Here we go again folks…

As I write this, the US markets are down around 3% overnight and the FTSE is just opening down by 1.5%. What an incredible week.

I must admit I’ve been mesmerised by it all from a trading perspective and a study into human psychology.

Amidst all this, I’ve been writing the latest edition of What Really Profits and boy there’s never been a more interesting time to write a publication focused on trading & short term investing.

This month I include an article on trend trading and how to use the ADX indicator as part of a traffic light system to fine tune your trading decisions. People often focus on when to get in on a trade, but I often find it very useful to also look at inputs that will stop you entering trades.

I’ve also taken a good look two promising pieces of trading software this month. Both Colour Charts (Gravity bar) software from Click The Market and INO’s Market Club have been on the watchlist for some while.

I’ve also sampled Larry William’s commodity timing newsletter. I’m quite a fan of his work so was pleased to find his newsletter to be a valuable offering. Speaking of value, the $70 Forex Backlash system also gets the WRP treatment. You’ll have to read the full review to get the complete picture, but at the very least it introduced me to a promising chart set up that I’d never heard of before.

I apologise if it’s taken longer than usual to reply to your emails. It’s been a busy old week to say the least. Please do keep your questions and feedback coming. Your emails and questions give me a good steer on what to focus on in the Market Maven and What Really Profits newsletters, so keep in touch!

It’s soapbox time. I’ve been incredibly annoyed by some of the newspaper reports and politicians over the last few weeks. There’s been an inordinate amount of commentary on short selling and hedge funds from people who’ve no idea of what they’re talking about. If you believed the papers, you’d have thought that short selling is a one-way bet. I can tell you from painful experience it is not. So who or what is to blame for the financial crisis – for me, it all stems from bad control of financial leverage.

Who’s to blame? The misjudgement of financial leverage

The recent crisis is down to foolish trades in sub prime mortgages and over leverage. I say foolish because traders and hedge fund managers not stupid. Many of them have degrees from top international Universities, but being clever and being wise are two different things. Sir Isaac Newton, arguably one of the smartest men in history was a fool when it came to money. During the South Sea bubble he was in charge of the mint, putting him in an approximate position of head of the bank of England. Yet he lost a lot of his own money speculating on the South Sea bubble. He sensibly booked his profits on the way up, then prices kept on accelerating he jumped back in, fearing he’d be been premature. He had timed the top almost to perfection and lost more money than he’d previously made.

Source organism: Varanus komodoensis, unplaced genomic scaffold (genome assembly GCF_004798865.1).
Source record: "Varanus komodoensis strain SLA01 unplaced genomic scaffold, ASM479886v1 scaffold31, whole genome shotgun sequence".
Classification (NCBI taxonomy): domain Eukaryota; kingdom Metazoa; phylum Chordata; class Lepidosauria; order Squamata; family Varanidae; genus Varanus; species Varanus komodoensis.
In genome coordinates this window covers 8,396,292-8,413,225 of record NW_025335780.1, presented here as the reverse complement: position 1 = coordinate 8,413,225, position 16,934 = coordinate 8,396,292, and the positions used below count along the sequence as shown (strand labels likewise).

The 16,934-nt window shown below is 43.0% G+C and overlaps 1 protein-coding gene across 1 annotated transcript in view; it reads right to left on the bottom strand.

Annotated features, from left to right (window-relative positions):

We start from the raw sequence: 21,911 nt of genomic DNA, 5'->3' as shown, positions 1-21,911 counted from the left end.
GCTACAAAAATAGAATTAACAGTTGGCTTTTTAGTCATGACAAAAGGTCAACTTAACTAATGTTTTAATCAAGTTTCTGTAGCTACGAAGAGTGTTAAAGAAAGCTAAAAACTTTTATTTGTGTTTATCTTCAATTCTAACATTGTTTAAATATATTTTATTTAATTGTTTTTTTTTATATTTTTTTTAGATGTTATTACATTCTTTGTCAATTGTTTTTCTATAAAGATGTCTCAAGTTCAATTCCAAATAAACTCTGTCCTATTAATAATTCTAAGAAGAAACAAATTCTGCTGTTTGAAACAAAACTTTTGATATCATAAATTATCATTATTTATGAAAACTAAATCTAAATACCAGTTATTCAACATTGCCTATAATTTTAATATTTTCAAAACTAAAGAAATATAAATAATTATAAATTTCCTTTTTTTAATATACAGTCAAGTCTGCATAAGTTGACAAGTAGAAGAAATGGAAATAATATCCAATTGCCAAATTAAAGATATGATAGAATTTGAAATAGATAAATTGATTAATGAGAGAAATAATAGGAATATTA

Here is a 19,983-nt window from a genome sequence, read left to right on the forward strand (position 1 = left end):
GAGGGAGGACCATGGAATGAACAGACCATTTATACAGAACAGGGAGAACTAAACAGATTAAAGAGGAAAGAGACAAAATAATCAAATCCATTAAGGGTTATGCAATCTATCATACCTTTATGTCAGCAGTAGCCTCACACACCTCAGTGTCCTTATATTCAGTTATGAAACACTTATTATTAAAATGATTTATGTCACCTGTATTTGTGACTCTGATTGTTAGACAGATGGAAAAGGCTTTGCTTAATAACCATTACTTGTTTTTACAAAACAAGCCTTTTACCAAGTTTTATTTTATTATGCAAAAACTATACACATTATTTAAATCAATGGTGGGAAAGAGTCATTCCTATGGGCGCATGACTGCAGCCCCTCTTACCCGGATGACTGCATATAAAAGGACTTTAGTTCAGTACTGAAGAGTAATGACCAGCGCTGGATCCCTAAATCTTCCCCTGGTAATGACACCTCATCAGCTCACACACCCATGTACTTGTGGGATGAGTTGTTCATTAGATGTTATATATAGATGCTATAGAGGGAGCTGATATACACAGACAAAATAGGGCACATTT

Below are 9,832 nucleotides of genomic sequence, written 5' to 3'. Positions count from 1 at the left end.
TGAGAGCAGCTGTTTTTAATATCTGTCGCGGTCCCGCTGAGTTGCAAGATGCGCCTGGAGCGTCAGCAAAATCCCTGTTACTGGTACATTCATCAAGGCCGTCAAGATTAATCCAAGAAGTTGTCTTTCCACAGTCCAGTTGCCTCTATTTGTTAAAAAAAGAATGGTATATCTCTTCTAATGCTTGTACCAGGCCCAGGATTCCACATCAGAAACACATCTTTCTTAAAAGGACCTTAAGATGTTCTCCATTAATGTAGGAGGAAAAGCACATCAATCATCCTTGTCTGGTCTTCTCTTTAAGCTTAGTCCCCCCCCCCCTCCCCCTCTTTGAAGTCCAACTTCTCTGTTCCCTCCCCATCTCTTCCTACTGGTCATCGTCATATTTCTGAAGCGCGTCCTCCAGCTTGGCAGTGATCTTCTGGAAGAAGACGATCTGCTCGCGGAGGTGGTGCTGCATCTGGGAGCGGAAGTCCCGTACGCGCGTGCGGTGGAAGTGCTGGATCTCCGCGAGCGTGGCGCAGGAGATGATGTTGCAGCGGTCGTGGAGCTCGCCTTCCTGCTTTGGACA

The real culprit was over in the recent crisis isn’t even foolish trades, it’s over leverage.

The biggest single reason that traders blow their account is leverage. A small point movement can lead to huge gains, but it can also lead to large losses. I cannot express enough the importance of understanding just how dangerous leverage can be. Leverage refers to the amount of money your trade is worth in comparison to the amount of money you have in your account. With spread betting you can start with a few hundred pounds, but you would be playing with fire because you would have hardly any room to place your stops at a decent distance away from the price before being stopped out and possibly wiping out your account.

It is no coincidence that the biggest collapses in trading history are down to over leverage. The credit crunch is arguably not down to bad investments in sub prime assets, but over leverage. If banks had allocated smaller amounts of their capital to sub prime trades, they wouldn’t be in this mess. They would be losses for sure, but they wouldn’t be as disastrous.

Until 2004 the maximum US broker dealers debt to net capital ratio was 12 to 1. An exemption that year gave 5 firms the ability to lever up to 30 and even 40 to 1. You will not be surprised to hear that those brokers were Merrill Lynch, Lehman Brothers, Bear Stearns, Morgan Stanley and Goldman Sachs. Just three of these firms still exist as they did 12 months ago and at the time of writing, the last two are in merger/ takeover talks. The last financial crisis revolved around the collapse of hedge fund Long Term Capital management. It went bust because it was massively over leveraged on natural gas futures. Northern Rock was over leveraged in terms of the amount of money it was lending out in relation to the amount of money it had in deposits.

Short sellers

I’ve been speaking to my friends in the city (the ones who still have jobs) and it is clear that the short sellers definitely had a role in the extreme panic of last week. The problem wasn’t short selling per se, but it certainly contributed to the overall panic at the time. The effects of short selling financial stocks appear to be a system of the problem not the cause. The problem is lack of transparency. No-one trusted the banks on their true exposure to subprime so rumour mongering was rife. Last week was all about rumour, what the other guy might know that you don’t. If a hedge fund manager wanted to short HBOS for 5 million shares, the guy at the other end was thinking “what the hell does he know that I don’t?” and duly pulled the price before he’d let him trade.

The solution is greater transparency in accounting procedures for complex derivatives so that everyone has a better idea of who is exposed to what and greater transparency with shorting. Shorting needs to have the same level of checks and paper trail as long trades.

Although it goes against my libertarian instincts, I would argue that the FSA was right to ban short selling in financial stocks last week, because according to my banking contacts, we really were on the brink last week. I believe Hector Sants, the head of the FSA when he said markets had become inefficient. If RBS had gone down, 80% of public sector workers wouldn’t have got their pay on time. It was a case of throwing whatever you could at it to stop the turmoil. However, it is very wrong to blame short sellers for all the mess, or to keep the ban on for as long as they plan. Short selling isn’t the problem and extending the ban isn’t the solution. The pop on Friday wasn’t all due to ban on short selling, it was due to the US bail out plan which is more worrying.